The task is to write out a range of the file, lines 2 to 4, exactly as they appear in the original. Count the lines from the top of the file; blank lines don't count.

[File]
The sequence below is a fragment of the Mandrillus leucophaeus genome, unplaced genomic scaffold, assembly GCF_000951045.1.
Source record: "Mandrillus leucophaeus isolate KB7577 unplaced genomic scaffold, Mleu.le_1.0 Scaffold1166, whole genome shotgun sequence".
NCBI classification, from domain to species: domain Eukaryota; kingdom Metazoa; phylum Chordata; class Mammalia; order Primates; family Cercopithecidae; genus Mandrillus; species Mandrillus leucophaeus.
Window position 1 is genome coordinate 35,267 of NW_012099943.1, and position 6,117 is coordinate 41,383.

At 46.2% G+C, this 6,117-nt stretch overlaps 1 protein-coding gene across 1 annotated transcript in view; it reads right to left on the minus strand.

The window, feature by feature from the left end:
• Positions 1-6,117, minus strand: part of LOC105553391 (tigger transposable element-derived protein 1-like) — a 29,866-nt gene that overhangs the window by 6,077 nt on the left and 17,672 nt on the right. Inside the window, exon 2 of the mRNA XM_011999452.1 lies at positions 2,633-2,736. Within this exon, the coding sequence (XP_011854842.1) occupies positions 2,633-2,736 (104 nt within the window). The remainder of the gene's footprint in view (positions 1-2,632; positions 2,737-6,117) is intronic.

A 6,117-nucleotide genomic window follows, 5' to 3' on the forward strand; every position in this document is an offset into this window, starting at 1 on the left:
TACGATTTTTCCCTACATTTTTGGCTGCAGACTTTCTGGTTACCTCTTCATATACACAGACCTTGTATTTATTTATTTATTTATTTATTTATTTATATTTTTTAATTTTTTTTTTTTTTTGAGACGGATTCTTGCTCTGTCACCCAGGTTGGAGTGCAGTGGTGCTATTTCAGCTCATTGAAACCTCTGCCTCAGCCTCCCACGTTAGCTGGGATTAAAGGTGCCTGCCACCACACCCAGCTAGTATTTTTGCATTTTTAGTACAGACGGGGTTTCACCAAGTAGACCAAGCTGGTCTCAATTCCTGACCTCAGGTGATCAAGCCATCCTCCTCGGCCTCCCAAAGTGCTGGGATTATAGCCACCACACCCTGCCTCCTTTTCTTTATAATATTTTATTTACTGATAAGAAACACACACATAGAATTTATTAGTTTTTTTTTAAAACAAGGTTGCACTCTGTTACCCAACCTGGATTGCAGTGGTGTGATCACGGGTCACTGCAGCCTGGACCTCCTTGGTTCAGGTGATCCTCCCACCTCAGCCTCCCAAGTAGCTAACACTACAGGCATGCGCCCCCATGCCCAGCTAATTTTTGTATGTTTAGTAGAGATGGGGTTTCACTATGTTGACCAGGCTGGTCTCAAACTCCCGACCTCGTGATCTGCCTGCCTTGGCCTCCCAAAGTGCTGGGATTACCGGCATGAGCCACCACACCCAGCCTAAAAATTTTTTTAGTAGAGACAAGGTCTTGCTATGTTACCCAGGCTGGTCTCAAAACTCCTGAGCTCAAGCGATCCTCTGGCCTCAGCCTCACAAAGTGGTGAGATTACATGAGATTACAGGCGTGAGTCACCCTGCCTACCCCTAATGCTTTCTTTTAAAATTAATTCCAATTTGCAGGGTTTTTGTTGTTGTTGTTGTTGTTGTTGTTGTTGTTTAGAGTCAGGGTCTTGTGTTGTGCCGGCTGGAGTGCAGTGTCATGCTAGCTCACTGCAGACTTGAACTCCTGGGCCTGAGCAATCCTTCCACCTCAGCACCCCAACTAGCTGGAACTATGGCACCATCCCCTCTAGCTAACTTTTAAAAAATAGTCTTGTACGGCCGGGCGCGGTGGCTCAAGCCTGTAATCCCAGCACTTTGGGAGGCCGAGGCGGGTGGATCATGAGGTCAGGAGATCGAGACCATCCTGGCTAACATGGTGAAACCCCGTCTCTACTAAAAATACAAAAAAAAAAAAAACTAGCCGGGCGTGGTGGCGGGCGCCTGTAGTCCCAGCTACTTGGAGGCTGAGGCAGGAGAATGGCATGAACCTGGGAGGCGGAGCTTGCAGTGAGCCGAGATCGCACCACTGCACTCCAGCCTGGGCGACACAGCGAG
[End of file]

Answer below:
Source record: "Mandrillus leucophaeus isolate KB7577 unplaced genomic scaffold, Mleu.le_1.0 Scaffold1166, whole genome shotgun sequence".
NCBI classification, from domain to species: domain Eukaryota; kingdom Metazoa; phylum Chordata; class Mammalia; order Primates; family Cercopithecidae; genus Mandrillus; species Mandrillus leucophaeus.
Window position 1 is genome coordinate 35,267 of NW_012099943.1, and position 6,117 is coordinate 41,383.